Australia’s second stockmarket, the National Stock Exchange (NSX), is challenging the ASX in a quest to bring more resource companies over to its side.

“The ASX top 200 has remained largely unchanged over the last 10 years and yet our economy and the global economy for that matter have changed dramatically over that period of time,” chief executive Ann Bowering told delegates at the RIU Explorers Conference in Fremantle, Western Australia this week.

“In my view, the lack of competition for listings has created an inefficiency in the allocation of capital.

“On a global basis, Australia has the fourth-largest pool of investable funds and yet many fund managers look offshore to allocate capital.”

The NSX (ASX:NSX) had 83 listed companies by the end of 2017 while the ASX (ASX:ASX) had 2282. The ASX has been the dominant market for 30 years.

The NSX burned $1.1 million after banking $424,000 cash in the December quarter — leaving $3.8 million in the kitty.

Customer receipts were down from $1.6 million in the previous quarter.

While Australia’s economy has grown faster than its developed world peers over the past decade, the country’s share market at the end of 2017 was actually smaller than it was on the eve of the global financial crisis back in 2007.

“Australia has been one of the only advanced markets globally without a challenging second stock exchange,” Ms Bowering said.

“The lack of competition in listed equities has led to a stagnant market that has been resistant to change with very little innovation.”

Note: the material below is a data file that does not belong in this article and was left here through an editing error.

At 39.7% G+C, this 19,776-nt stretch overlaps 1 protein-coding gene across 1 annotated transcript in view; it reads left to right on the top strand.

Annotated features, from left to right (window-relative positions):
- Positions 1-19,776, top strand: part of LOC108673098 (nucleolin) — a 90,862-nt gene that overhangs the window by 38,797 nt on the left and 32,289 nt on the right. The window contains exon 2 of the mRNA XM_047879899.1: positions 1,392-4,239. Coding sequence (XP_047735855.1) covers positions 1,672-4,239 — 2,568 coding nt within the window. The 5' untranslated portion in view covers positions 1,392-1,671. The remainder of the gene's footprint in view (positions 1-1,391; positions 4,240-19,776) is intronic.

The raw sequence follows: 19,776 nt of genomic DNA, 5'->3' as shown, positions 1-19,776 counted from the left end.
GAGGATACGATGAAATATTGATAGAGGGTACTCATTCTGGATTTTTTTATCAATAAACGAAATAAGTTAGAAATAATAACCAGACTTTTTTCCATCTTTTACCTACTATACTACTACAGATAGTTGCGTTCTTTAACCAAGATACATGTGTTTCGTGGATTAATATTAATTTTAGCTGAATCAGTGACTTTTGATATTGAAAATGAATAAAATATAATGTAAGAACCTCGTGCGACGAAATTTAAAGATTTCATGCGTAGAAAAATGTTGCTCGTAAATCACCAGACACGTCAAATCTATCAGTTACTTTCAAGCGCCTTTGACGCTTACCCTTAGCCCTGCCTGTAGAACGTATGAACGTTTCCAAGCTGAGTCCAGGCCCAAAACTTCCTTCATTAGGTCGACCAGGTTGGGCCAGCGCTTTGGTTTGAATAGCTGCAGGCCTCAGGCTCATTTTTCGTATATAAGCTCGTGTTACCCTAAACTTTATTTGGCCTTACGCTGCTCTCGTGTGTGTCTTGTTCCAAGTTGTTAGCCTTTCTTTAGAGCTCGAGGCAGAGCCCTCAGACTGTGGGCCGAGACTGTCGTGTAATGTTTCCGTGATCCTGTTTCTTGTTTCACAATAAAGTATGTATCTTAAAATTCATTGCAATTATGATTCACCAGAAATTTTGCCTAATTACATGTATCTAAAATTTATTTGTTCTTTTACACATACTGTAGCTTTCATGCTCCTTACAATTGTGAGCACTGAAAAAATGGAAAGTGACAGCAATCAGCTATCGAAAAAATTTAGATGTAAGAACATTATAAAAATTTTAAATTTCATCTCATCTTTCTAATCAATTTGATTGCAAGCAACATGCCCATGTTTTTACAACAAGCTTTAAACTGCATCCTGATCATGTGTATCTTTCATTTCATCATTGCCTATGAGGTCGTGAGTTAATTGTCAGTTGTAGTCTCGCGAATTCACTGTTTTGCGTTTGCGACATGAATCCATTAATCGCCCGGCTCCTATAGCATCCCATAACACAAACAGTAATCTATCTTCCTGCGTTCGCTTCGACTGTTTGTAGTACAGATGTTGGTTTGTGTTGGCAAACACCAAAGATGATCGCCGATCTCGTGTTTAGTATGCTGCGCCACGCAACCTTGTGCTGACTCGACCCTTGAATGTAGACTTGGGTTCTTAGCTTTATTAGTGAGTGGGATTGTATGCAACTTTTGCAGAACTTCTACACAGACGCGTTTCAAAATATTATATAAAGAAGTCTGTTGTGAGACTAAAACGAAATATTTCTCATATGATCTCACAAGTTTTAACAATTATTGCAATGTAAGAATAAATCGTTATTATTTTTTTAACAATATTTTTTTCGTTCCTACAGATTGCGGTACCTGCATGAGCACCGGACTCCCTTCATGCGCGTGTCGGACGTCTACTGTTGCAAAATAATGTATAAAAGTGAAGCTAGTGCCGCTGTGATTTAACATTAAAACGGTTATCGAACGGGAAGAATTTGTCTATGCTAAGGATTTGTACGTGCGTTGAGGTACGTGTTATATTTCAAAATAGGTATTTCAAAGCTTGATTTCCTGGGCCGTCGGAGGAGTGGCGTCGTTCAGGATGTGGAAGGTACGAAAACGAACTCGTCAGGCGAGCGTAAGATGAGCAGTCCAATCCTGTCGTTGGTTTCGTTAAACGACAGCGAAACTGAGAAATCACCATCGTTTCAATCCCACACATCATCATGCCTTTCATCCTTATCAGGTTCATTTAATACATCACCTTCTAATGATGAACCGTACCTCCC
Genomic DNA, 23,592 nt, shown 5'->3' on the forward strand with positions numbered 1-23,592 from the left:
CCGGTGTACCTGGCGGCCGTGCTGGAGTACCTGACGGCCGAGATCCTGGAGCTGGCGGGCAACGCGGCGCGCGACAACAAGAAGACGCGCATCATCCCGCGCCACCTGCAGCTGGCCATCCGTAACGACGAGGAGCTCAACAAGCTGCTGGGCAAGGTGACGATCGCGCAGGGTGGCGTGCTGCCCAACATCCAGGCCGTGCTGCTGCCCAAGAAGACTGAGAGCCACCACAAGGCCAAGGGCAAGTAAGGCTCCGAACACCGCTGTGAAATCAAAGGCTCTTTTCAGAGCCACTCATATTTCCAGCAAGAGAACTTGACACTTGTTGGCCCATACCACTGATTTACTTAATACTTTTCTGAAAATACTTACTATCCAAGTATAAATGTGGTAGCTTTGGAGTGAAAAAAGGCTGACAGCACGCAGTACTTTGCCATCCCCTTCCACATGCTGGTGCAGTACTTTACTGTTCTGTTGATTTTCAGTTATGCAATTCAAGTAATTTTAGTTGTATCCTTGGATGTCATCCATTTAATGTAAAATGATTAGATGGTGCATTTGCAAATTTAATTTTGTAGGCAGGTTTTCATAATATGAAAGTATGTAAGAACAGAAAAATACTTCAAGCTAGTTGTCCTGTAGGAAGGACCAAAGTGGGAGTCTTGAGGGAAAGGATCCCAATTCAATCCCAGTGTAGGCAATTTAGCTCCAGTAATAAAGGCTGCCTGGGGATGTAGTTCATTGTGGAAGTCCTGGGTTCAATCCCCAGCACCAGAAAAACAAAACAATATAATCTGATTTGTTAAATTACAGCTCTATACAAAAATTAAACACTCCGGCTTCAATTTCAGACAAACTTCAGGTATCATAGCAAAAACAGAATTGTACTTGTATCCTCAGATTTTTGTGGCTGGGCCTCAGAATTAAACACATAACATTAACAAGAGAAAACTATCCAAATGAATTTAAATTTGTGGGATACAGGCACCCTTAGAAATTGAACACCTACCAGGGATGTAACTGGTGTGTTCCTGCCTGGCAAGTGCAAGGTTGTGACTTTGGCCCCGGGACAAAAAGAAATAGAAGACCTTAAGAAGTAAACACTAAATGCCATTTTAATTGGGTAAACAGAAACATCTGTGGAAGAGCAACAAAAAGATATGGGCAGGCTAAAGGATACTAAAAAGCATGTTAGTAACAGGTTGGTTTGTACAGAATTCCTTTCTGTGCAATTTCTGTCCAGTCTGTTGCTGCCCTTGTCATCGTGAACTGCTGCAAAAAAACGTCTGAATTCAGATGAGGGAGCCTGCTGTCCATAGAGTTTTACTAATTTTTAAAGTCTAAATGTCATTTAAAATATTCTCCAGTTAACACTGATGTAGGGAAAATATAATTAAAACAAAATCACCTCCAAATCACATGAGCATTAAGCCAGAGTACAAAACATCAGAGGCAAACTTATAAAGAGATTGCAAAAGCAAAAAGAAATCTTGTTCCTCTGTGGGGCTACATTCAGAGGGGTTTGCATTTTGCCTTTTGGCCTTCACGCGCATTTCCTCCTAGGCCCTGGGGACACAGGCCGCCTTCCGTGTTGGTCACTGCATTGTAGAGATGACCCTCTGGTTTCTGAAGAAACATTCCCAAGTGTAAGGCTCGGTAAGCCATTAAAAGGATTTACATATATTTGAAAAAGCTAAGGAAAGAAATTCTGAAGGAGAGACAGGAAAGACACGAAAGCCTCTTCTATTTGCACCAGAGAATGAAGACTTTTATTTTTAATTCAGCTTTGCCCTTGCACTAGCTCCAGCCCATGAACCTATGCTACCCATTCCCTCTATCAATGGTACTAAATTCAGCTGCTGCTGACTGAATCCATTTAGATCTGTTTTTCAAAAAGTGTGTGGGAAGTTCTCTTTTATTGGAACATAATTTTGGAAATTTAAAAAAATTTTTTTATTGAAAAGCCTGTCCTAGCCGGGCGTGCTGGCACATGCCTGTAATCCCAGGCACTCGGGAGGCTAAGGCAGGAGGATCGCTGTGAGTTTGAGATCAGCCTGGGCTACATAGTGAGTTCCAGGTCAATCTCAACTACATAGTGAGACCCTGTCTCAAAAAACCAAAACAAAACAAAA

To better position itself to take on the ASX, the NSX has been enhancing its market operations, marketing, distribution model, technology platform and capabilities over the past 18 months and is now looking to resource juniors to help boost its numbers.

“We know the opportunity for growth is in this industry,” Ms Bowering said.

“Overlay that with the sophistication, if you like, of the investor group that sits alongside the companies and the opportunities here, we think it is a natural fit for a venture-type market as we’re styled.”

Calling all resources players

The NSX, which targets companies with a market cap of between $3 million and $50 million — and has a smaller spread requirement than the ASX — currently has just six resource companies.

“Some of the biggest companies we have listed have come from the oil and gas / resources space and so we have had a great experience with them in the past and we’re obviously looking to get more on board now,” Ms Bowering told Stockhead.

The NSX reaches about 90-95 per cent of the Australian and international trading market, according to Ms Bowering.

To extend its reach and access greater pools of capital, the NSX is in talks with overseas markets to investigate the potential for partnerships.

“Over the next five to 10 years equities will become a lot more global,” Ms Bowering said.

“So it makes sense. It’s really important that the Australian exchanges build those relationships, and for us. Because we’re not ASX it’s not an intimidating relationship for the other exchanges to engage with. Hong Kong or Toronto or Nasdaq are very comfortable talking to us about opportunities in our marketplace.”